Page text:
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Nick’s Picks | Missouri’s Transgender Restrictions and KC’s Charter Changes Graduation Week for Many

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Above image credit: "Kansas City Week in Review" host Nick Haines. (John McGrath | Flatland)
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Just one signature now stands in the way of Missouri enacting new restrictions on the transgender community. 

As we begin our week, two bills currently sit on Gov. Mike Parson’s desk.  

One would prohibit transgender athletes from competing in women’s sports. A second measure bans transition-related medical care for minors.  

In a pre-emptive move, the Kansas City Council has voted to create a “safe haven” for transgender residents. The council ordinance would block police and local prosecutors from enforcing the new state rules.  

But it’s a decision that could face heavy repercussions from state lawmakers.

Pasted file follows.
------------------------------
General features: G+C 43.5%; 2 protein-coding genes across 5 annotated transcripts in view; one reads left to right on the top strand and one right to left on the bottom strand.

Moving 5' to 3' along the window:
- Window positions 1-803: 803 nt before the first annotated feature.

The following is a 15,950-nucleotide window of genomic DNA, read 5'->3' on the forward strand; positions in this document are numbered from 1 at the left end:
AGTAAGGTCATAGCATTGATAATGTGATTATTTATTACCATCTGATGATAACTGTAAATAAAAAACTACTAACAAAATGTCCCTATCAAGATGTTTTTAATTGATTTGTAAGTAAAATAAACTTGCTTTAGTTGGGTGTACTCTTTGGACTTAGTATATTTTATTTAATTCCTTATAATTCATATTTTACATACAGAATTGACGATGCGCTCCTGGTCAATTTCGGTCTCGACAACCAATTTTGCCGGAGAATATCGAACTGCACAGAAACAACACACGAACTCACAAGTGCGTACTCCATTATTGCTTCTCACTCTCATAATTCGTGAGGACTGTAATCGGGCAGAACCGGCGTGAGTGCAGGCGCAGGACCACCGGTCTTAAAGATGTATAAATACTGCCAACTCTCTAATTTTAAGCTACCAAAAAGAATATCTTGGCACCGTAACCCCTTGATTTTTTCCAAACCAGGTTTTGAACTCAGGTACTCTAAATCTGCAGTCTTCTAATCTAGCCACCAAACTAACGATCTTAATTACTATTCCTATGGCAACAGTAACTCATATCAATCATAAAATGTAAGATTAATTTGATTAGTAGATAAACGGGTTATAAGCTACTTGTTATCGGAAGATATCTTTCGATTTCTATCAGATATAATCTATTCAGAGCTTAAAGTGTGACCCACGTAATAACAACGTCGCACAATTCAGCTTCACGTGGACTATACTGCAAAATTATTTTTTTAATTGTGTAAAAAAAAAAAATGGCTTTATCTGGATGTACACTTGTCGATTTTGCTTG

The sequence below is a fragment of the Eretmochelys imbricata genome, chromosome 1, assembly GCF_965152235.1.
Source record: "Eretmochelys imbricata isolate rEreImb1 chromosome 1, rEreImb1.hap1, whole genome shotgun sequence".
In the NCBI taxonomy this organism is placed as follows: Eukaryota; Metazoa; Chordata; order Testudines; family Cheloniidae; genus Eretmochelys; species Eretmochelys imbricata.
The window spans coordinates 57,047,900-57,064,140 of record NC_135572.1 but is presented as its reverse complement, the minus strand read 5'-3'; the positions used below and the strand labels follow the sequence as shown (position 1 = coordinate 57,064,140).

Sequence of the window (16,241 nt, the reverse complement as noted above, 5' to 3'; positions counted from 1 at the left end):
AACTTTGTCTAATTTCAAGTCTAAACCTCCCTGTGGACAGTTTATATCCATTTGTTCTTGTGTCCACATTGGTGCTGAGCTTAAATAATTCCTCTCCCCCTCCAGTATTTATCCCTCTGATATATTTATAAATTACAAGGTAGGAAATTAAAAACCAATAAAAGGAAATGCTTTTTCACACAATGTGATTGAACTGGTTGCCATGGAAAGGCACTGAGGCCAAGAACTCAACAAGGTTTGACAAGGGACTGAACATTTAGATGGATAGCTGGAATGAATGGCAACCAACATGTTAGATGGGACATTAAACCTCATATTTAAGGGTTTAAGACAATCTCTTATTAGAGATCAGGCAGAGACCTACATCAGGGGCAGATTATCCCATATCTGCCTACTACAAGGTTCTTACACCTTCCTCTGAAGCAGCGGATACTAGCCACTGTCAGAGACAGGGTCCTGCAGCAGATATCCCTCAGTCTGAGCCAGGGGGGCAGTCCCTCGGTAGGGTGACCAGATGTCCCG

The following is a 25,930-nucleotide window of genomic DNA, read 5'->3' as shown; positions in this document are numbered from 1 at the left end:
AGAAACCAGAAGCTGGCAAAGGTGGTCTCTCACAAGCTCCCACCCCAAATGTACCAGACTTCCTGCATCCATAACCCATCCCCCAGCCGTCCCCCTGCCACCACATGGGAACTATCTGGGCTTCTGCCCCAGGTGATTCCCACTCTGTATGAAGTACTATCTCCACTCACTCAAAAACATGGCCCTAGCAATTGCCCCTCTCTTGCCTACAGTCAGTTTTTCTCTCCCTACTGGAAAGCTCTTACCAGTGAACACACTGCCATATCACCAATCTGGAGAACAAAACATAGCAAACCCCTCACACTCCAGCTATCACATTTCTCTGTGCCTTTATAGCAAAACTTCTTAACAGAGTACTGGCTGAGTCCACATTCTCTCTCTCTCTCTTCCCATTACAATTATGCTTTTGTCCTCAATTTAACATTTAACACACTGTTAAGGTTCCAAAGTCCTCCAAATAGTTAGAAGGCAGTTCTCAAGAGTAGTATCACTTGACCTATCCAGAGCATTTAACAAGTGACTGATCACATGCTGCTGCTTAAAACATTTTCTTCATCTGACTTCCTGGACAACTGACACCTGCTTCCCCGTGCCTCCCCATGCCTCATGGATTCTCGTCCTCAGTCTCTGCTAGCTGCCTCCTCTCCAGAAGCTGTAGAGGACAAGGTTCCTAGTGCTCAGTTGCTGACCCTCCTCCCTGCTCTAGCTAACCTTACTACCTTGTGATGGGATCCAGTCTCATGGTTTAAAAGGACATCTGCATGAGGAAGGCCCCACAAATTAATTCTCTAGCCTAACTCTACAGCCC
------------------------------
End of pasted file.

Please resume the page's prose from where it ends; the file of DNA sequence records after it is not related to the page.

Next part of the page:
One legislator is threatening to cut state tax dollars flowing to Kansas City. And the Missouri attorney general may appoint a special prosecutor to take over Kansas City cases if local officials defy the state transgender laws. 

Last Week, Reviewed

Missouri Set to Ban ‘Texting and Driving’ 

Did you know that there are only two states in the country that have refused to pass laws banning “texting and driving?” 

Montana is one of them. The other is Missouri. 

While Missouri prohibits drivers under the age of 21 from texting in their vehicles, the law doesn’t apply to adults. 

Is that about to change this week? 

Before wrapping up their session Friday, lawmakers sent to the governor’s desk a bill that for the first time will make it illegal for all motorists to text, watch a video or search something online while driving. 

If signed into law, the penalty for violating the ban would be a fine. A person could be charged with a felony if they violate the law and kill someone. 

Fake Illnesses 

How are you feeling today?  

Will you call the boss and say you’re not feeling well enough to work?